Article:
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Festivale online magazine, January, 1998 film reviews

In & Out

A schoolteacher is outed... or is he?

This is a film about stereotypes and the way people react to them; not just gay stereotypes, but stereotypes of sex, age and small country towns.

Howard Brackett (Kevin Kline) is an English teacher in the idyllic mother-and-apple-pie small town of Greenleaf, Indiana. It’s folksy, clean and charming... even the teenagers are likeable. But into this bliss drops a bombshell. Mere days before Howard is to wed fellow teacher Emily Montgomery (Joan Cusack) after an unusually long engagement, Hollywood star and former Greenleaf High graduate Cameron Drake (Matt Dillon) announces at the Oscars ceremony that Brackett is gay.

Movie Poster, In and Out, Festivale film review

The local townsfolk are stunned. People question him on the phone, in the street, in class, and the national media descends on the town in pursuit of a hot story. Everyone has an interest, including his mother (Debbie Reynolds) who declares she wouldn’t mind him being gay as long as she gets the wedding she’s been dreaming of. Howard himself is stunned by the supposed revelation and embarks on a journey of self-discovery that questions what it means to be a “real man” in America. Along the way there are some amusing scenes, particularly one involving a self-help tape of the “discovering your inner man” variety.
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All the gay stereotypes are put into play here, but in a light vein rather than a deep examination. Howard is well-spoken, rides a bike, likes Shakespeare and - the real clincher - adores Barbra Streisand, so he must be gay, right? To add to the stereotypes populating Greenleaf, we have the neurotic fiancee Emily who’s lost 25 pounds so she can be “beautiful” and squeeze into her wedding dress, the mother to whom weddings are like heroin, and the supermodel girlfriend (Shalom Harlow) of Drake who’s keen on regurgitation to keep her figure.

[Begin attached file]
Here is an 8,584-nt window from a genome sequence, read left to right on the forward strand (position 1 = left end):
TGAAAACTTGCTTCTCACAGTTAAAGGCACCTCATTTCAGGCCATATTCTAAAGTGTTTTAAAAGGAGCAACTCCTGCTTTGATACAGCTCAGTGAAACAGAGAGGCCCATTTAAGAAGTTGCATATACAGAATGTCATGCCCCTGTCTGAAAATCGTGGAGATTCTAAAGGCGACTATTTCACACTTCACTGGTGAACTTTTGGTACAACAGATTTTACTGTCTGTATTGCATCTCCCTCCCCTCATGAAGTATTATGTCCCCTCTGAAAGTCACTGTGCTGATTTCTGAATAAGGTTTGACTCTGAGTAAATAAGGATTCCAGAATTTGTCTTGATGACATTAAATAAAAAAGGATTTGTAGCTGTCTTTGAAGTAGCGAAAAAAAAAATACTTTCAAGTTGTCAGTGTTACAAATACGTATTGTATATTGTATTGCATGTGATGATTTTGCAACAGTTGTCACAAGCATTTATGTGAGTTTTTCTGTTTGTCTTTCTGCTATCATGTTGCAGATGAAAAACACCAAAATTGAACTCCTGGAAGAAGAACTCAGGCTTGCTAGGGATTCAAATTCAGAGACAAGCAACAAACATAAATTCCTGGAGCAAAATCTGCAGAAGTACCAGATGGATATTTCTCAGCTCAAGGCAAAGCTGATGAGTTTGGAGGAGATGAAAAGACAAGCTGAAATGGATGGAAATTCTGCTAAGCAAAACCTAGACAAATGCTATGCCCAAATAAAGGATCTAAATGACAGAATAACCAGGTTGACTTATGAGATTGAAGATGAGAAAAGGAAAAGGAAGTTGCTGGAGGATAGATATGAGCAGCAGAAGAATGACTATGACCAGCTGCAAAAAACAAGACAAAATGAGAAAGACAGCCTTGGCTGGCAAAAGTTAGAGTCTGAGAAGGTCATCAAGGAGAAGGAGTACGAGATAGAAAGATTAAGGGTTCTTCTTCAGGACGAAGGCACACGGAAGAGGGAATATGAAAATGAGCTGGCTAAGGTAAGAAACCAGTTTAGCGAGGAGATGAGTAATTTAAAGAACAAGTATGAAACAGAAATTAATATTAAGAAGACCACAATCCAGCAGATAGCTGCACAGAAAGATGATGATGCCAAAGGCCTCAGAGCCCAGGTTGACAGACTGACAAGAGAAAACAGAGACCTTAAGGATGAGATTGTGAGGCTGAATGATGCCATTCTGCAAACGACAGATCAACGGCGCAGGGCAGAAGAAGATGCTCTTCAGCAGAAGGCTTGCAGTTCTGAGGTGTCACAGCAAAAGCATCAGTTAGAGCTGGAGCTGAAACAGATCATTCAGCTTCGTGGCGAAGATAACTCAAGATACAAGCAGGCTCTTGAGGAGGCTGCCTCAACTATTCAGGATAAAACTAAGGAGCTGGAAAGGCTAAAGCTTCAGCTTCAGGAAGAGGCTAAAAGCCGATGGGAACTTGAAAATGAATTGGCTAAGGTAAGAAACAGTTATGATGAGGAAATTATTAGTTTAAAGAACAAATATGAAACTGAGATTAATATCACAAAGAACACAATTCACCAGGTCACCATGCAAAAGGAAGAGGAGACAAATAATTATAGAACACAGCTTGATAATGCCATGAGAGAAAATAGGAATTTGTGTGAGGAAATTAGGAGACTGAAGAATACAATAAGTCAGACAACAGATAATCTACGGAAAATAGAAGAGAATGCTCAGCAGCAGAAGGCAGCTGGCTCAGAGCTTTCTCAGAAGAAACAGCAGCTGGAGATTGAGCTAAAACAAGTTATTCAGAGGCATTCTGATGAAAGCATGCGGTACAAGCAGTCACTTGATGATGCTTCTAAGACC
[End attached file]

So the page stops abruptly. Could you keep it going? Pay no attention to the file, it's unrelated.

Kline’s performance is impressive, creating a very likeable character whose doubt, fear and confusion is very clearly felt by the audience. Howard is obviously a good teacher and the viewer is on his side throughout his ordeal. Kline is ably assisted in his role by Tom Selleck playing Peter Malloy, the big-town TV journalist who starts off as an enemy but becomes an ally. On the debit side, Dillon is unconvincing as the Ethan Hawke lookalike Drake, and Harlow is just embarrassing in her role.

It’s a film set in a different reality to ours, a place painted with broader strokes than our complicated world. This first becomes clear when we see an excerpt from Drake’s “Oscar-winning” performance as a gay soldier in a war movie. It’s simply appalling, but the audience applauds wildly as he gets the Oscar (R). When the media descends on Greenleaf, its behaviour is even odder than usual... “Lesbians on Mars?” was one of the quickfire questions I heard tossed at Howard as he slams the door on them. If you remember that it’s set in a stereotypical reflection rather than the real world, it works.

Overall it’s an enjoyable light comedy. It ducks some obvious questions, and uses and denounces gay stereotypes in the same breath, but comes down on the side of common sense and tolerance. It would work as well on video but you might enjoy it at the cinema if you want something both character-driven and light.

Click here to buy films from one of the online stores in Festivale's on-line shopping mallTim Richards

See also: Ali's review for the cast & crew credits

John Cusack films page
For credits and official site details, click here.
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Published in Melbourne, Victoria, Australia
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